Implementation timeline for the EU’s Digital Services Act
The 16 November 2022 marked the entry into force of the Digital Services Act (DSA), which hopes to bring the regulations on the liability regime of online intermediary services into the twenty-first century. Even though most of the regulation will only apply from 17 February 2024 onwards, some intermediary services will have to implement certain measures earlier, with 17 February 2023 having been the recent deadline to watch out for. Non-compliance with the DSA can generally result in a fine of up to 6% annual turnover.
17 February 2023: deadline for implementation of transparency reporting measures
The deadline for implementation of transparency reporting measures was the 17 February 2023. For the European Commission (EC) to establish which platforms or search engines qualify as “very large”, access to the data concerning the number of users a service must be provided. The provisions which have already become applicable since 16 November 2022 are aimed at enabling such a determination.
Who this applies to: this deadline is applicable to all providers of online platforms and online search engines, including small and micro platforms.
What needs to be done: online platforms and search engines must already comply with certain provisions of the DSA before the entire regulation becomes applicable in February 2024:
1. Transparency reporting obligations concerning the publication of average monthly number of active service recipients in the EU, (Art. 24(2) and (3)).
- Please note: the relevant digital service coordinator or European Commission may request such information to be sent to them
- Please note: delegated acts concerning the methodology for calculation may still be passed by the European Commission (Art. 33(3)).
- Please note: this provision is only applicable to online platforms.
Providers of online platforms of any size (including small and micro platforms) should therefore ensure that their systems can ascertain and store the number of average monthly EU recipients for the past six months. By 17 February 2023 all platforms needed to publish such statistics going back until mid-August 2022 on their website. Operators should ensure that this information is gathered and provided in accordance with the General Data Protection Regulations (GDPR).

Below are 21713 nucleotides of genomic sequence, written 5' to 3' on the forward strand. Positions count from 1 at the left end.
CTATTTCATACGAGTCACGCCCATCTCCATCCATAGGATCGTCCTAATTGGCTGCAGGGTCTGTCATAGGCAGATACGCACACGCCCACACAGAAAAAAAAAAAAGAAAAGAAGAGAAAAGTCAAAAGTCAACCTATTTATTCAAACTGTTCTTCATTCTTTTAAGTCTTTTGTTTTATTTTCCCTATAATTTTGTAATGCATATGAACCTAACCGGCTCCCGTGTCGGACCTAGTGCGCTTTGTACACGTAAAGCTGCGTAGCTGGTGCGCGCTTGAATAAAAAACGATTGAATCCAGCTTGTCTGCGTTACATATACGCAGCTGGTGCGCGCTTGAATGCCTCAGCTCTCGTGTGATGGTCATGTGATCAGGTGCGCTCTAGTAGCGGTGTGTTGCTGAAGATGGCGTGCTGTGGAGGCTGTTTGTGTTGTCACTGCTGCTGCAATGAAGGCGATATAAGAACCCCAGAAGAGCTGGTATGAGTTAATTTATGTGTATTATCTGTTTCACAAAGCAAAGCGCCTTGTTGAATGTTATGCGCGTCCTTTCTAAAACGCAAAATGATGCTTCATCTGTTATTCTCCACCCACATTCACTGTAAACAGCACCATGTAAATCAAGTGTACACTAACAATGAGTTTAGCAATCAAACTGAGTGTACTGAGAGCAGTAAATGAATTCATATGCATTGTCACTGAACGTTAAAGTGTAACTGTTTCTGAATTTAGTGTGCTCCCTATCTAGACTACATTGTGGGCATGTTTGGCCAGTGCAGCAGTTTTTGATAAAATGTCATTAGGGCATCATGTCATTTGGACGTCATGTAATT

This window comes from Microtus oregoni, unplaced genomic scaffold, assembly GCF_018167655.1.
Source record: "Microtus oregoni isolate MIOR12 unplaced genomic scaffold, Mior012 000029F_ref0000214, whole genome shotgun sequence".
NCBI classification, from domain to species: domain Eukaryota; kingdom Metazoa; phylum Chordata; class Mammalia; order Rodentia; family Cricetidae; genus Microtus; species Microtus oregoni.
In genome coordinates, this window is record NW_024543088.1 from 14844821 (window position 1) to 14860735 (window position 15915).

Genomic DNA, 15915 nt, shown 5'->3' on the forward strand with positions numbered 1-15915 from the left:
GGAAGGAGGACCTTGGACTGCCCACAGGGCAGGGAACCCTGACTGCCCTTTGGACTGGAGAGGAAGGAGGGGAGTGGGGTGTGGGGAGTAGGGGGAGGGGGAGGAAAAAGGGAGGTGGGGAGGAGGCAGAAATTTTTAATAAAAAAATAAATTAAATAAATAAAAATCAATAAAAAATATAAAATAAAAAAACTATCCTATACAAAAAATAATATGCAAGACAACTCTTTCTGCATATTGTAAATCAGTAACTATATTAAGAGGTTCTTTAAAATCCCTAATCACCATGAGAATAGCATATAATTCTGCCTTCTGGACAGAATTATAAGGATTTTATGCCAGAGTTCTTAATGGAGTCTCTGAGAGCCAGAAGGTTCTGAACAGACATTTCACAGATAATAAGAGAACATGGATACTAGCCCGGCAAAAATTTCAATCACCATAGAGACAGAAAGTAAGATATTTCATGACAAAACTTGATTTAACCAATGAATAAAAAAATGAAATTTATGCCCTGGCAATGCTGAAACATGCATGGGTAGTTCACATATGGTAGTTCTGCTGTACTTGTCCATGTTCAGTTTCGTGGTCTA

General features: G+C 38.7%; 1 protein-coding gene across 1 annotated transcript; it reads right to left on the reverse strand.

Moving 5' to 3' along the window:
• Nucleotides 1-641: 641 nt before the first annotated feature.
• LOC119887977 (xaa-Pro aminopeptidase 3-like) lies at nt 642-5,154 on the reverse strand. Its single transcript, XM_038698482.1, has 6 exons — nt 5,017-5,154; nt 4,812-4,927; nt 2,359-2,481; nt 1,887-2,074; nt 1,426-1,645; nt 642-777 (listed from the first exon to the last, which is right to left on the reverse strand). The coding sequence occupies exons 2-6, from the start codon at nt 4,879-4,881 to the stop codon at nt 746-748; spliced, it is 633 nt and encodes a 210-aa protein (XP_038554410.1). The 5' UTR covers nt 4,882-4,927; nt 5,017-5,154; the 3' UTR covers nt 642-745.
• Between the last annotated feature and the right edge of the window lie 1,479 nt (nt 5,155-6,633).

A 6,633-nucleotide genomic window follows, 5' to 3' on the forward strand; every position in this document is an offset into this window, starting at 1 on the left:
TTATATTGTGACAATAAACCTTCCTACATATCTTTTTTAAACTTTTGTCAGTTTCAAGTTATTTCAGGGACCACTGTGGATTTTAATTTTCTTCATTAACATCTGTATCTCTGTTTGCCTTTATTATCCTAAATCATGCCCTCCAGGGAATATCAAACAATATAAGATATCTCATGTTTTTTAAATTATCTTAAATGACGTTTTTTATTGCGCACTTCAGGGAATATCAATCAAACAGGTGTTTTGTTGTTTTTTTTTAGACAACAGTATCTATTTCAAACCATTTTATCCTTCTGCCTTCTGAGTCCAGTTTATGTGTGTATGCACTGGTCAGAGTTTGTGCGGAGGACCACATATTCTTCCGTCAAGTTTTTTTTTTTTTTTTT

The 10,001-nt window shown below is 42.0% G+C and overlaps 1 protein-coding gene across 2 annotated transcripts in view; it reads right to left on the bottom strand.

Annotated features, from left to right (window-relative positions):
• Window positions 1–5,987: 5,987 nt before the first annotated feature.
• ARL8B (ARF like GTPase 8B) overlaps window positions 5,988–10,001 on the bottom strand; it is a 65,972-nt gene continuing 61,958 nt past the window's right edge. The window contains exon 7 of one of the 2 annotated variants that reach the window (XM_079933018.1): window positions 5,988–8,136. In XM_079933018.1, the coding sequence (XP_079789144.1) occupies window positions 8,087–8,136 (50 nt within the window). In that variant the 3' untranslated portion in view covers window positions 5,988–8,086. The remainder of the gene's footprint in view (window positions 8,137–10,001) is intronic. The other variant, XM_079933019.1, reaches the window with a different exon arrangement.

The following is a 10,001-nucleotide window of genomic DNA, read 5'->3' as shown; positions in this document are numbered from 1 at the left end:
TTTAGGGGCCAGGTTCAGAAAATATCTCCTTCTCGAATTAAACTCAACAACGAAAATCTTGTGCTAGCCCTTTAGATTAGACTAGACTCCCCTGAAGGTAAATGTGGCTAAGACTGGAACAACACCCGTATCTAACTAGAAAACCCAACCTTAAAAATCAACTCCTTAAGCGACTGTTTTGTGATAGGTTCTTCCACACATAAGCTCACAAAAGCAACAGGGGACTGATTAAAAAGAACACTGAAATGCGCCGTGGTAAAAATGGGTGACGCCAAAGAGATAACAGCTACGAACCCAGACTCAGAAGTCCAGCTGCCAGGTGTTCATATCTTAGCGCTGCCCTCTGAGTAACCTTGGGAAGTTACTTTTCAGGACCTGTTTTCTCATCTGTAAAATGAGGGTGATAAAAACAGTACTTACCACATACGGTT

From Summer 2023: deadline for implementation of compliance measures for VLOPs and VLOSEs
Who this applies to: This deadline is applicable to VLOPs and VLOSEs within four months of being designated as such by the European Commission.
What needs to be done: VLOPs and VLOSEs must oblige with all obligations provided in Art. 11-43 DSA (see below for full overview). These include risk mitigation measures specific to VLOPs and VLOSEs. In particular, stringent due diligence requirements, including mandatory risk assessments and corresponding mitigation measures.
17 February 2024: deadline for implementation of all measures necessary under the DSA
The deadline for implementation of all measures necessary under the DSA will fall on 17 February 2024.
Who this applies to: it will be applicable to all providers of intermediary services, that is, all providers of hosting, caching and mere conduit services offered to EU customers.
What needs to be done: depending on the type of service offered and the number of recipients of the service within the EU, various measures need to be implemented by intermediary services:
- General obligations applicable to all intermediary services (Art. 11-15).
- Additional obligations for hosting services, including platforms (Art. 16-18), including providing notice-and-action mechanisms for illegal content.
- Additional obligations for online platforms (Art. 19-28), including internal complaint systems, measures regarding advertising and the protection of minors.
- Additional obligations for online platforms, allowing consumers to conclude distance contracts with traders (Art. 29-32).
- Additional, specific obligations for VLOPs and VLOSEs to manage systemic risks (Art. 33-43).
Please note that providers of intermediary services must designate a single point of contact for the purposes of communicating inter alia with member states’ authorities and the European Commission. Where the intermediary service does not have an establishment within the EU, a legal representative must be appointed for this purpose in one of the EU member states.
Digital Services Act: further information
For further information on the new rules for online platforms please see Gabriele’s MARQUES weblog of 29 October 2022: “The Digital Services Act becomes reality”.Read more
Digital Services Act: dycip.com/digital-services-act